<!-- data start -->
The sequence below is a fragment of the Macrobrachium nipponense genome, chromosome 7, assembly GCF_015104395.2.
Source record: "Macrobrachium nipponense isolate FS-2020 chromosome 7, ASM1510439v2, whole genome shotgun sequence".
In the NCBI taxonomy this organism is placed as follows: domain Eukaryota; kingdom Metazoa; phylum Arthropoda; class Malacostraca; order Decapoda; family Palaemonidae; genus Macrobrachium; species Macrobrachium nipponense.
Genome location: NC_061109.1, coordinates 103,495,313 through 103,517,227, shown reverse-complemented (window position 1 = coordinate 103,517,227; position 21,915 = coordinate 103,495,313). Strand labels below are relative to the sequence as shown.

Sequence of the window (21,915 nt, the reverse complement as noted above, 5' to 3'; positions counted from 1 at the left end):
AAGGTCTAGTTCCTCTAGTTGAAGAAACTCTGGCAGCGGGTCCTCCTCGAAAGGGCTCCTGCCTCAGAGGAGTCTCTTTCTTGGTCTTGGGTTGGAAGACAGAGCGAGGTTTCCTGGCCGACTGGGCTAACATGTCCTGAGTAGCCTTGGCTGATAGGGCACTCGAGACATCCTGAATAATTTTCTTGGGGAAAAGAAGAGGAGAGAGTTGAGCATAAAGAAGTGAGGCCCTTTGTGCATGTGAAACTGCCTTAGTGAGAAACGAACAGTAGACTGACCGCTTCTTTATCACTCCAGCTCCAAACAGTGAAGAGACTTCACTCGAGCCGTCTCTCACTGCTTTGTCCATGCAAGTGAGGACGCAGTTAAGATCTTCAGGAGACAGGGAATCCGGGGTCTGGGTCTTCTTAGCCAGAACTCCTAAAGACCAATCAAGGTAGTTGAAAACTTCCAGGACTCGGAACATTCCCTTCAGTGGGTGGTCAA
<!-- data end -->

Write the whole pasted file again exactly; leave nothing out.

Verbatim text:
The sequence below is a fragment of the Macrobrachium nipponense genome, chromosome 7, assembly GCF_015104395.2.
Source record: "Macrobrachium nipponense isolate FS-2020 chromosome 7, ASM1510439v2, whole genome shotgun sequence".
In the NCBI taxonomy this organism is placed as follows: domain Eukaryota; kingdom Metazoa; phylum Arthropoda; class Malacostraca; order Decapoda; family Palaemonidae; genus Macrobrachium; species Macrobrachium nipponense.
Genome location: NC_061109.1, coordinates 103,495,313 through 103,517,227, shown reverse-complemented (window position 1 = coordinate 103,517,227; position 21,915 = coordinate 103,495,313). Strand labels below are relative to the sequence as shown.

Sequence of the window (21,915 nt, the reverse complement as noted above, 5' to 3'; positions counted from 1 at the left end):
AAGGTCTAGTTCCTCTAGTTGAAGAAACTCTGGCAGCGGGTCCTCCTCGAAAGGGCTCCTGCCTCAGAGGAGTCTCTTTCTTGGTCTTGGGTTGGAAGACAGAGCGAGGTTTCCTGGCCGACTGGGCTAACATGTCCTGAGTAGCCTTGGCTGATAGGGCACTCGAGACATCCTGAATAATTTTCTTGGGGAAAAGAAGAGGAGAGAGTTGAGCATAAAGAAGTGAGGCCCTTTGTGCATGTGAAACTGCCTTAGTGAGAAACGAACAGTAGACTGACCGCTTCTTTATCACTCCAGCTCCAAACAGTGAAGAGACTTCACTCGAGCCGTCTCTCACTGCTTTGTCCATGCAAGTGAGGACGCAGTTAAGATCTTCAGGAGACAGGGAATCCGGGGTCTGGGTCTTCTTAGCCAGAACTCCTAAAGACCAATCAAGGTAGTTGAAAACTTCCAGGACTCGGAACATTCCCTTCAGTGGGTGGTCAA